Rudel: BG boys look to make history
One of the many great things about the Bishop Guilfoyle Catholic boys basketball team’s charge to its first PIAA championship game is now the Marauder faithful not only have a storied past but a team to celebrate today.
And sometimes it takes a team like this one to shine that light.
For all of BG’s athletic success over the past three decades — the six PIAA girls basketball championships, the incredible three straight PIAA football titles to go with the 59-game winning streak — the boys basketball program, while for sure respectable and a force at the District 6 level, was at times dimmed by the shadow between the school’s other sports and the glory days of yesteryear.
Jim Lane has often referred to the 1960s as the “golden age” of high school sports in Altoona – at both Altoona and BG – and certainly the Marauders did their share to bolster that era.
They sent numerous football standouts — such as Mike Irwin (Penn State), Tom Wiley (Purdue), Pat Baker (Maryland), Tim Sigrist (Notre Dame), Tom Turchetta (Miami) and Thom Geishauser (West Virginia) — to Division I schools. The basketball prowess was nearly equal with the likes of Eddie Miller (Mississippi), Len Zandy (Fordham) and Tim Lambour (Georgetown).
The Marauders were the first Altoona or BG team, boys or girls, to win a state basketball title, capturing Pennsylvania Catholic Interscholastic Athletic Association titles in 1967 under Bill Gaffey and 1970 under Tom Lane.
Until last week, when this year’s team took out Farrell — talk about a storied name in western Pennsylvania scholastic sports history — the Marauders had not been to the PIAA semifinals since 1974.
This run has stirred memories, fueled by Facebook postings and a Mirror story, of the Marauders’ trip to Harrisburg, which then hosted the state’s final four at the Farm Show Arena.
Despite being significantly outsized, BG hung with heavily favored Midland before losing 31-30. The names then were Paul Hasson and Mike Palazzi, Dave DiPietro and Mike Morgan, Dick Smith and Bob McGeary.
That team could not have marked a more stark contrast to this year, the dozen-pass per possession strategy replaced by a racehorse style that has wildly entertained Guilfoyle’s fan base and created a sea of purple following the team to heart-throbbing victories at Kiski Area High School, first over Farrell and then over Our Lady of Sacred Heart in a one-point western final thriller.
Thirty-year broadcaster Rich DeLeo, in the waning moments after victory was clinched over OLSH, said the game was the greatest he’s called.
John Frederick was a manager/statistician on the BG team of 1974 and later coached the girls to their first two PIAA titles. He, too, is well qualified as a BG historian.
“A tradition of exceptional man-to-man defense at Guilfoyle has often compensated for the lack of that exceptional big man,” Frederick wrote in an email. “Yet the past championship teams and other noteworthy groups have always had a solid rebounder that has helped make up for overall size shortcomings (Joe Landolfi in ’67, Bob Landolfi and Steve Skelley in ’70, Mike Palazzi in ’74, Dave Jeffco in ’87, one of the few teams to make it to the Western semis).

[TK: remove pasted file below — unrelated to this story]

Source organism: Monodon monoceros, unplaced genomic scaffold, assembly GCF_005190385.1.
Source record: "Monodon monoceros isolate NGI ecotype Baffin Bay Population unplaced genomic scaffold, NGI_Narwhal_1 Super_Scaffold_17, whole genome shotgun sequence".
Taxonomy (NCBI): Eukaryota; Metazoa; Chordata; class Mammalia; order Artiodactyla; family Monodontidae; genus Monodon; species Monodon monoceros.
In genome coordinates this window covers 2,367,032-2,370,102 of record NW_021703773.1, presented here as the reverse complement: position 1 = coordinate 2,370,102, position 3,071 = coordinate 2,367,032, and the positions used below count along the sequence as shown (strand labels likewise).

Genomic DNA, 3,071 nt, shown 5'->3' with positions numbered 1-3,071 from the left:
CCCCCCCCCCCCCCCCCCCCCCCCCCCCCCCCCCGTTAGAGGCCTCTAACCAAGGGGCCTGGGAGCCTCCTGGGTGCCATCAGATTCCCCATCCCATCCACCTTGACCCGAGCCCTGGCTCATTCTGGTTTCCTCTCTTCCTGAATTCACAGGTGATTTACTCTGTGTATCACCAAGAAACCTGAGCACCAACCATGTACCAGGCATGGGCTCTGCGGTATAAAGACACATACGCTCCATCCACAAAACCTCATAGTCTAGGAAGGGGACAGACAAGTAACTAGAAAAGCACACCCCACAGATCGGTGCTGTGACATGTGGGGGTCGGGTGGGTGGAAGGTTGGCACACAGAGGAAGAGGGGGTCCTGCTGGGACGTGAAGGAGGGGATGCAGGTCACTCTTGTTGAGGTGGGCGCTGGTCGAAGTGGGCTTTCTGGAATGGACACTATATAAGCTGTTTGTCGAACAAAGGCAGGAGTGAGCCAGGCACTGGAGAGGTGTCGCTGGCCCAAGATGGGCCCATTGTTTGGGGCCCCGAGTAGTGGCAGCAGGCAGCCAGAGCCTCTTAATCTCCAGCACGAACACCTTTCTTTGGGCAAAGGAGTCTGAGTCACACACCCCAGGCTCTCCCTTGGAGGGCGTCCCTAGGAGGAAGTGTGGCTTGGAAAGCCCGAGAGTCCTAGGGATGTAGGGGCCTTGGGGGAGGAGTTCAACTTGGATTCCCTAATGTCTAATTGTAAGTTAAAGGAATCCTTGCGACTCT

“This team has no true post player in the starting lineup. Speed, defense, chemistry and 3-point shooting has made this a unique group, proving that (at least in high school) it’s possible to win championships without the traditionally ‘perfect’ lineup. Clearly, they’ve broken the old mold.”
Luke Ruggery has led that transformation. The showstopping guard — his toughness after finishing the western final with his tooth knocked out matching his skill — has made his case as the top player in BG history.
He’s the Marauders’ all-time leading scorer with 1,490 points, breaking the records held first by Hasson and then by his son, Jonny, and could well be the Pennsylvania small school player of the year.
He’s headed to Saint Francis on a scholarship at a perfect time with the Red Flash cresting.
Tom Goss, a BG alumnus (1976), has had a front-row seat, having spent the last six years as an assistant on Chris Drenning’s staff after seven on the girls staff.
And he’s needed a seat belt.
“It’s very difficult to compare teams and players from different eras,” he texted. “Bishop Guilfoyle has such a storied history with so many successful teams and players so defending an opinion becomes very difficult. (But) I am casting my vote for the 2018-19 Marauders. (And) Luke Ruggery will be the hardest working, most dedicated and simply the best player to ever graduate from BG. He has motivated and energized every player and coach year round to achieve things we may not have thought possible, and with recent dedicated players have definitely turned the program around.”
Guilfoyle once won big with defense, but Drenning — trained at the feet of Tussey Mountain’s Dave Bailey — emphasizes an up-tempo style.
“While other teams could make a good case, this version of the Marauders is super athletic at all five positions on both ends of the floor, likely the highest and most balanced scoring team ever and survived the more athletic and skilled state competition than it faced in years past,” Goss said.
To full appreciate the boys basketball tradition at BG — the PCIAA teams and the “mighty midgets” of 1974, as they were known — you have to be 60 years old.
Today, the heroes are named Ruggery (both of them), Witherspoon and Montecalvo, Helton, Yanoshak and, of course, Drenning.
This group is one step from delivering Bishop Guilfoyle with its first PIAA boys basketball championship, and win or lose today, its legacy has been safely cemented.
Rudel can be reached at 946-7527 or email@example.com.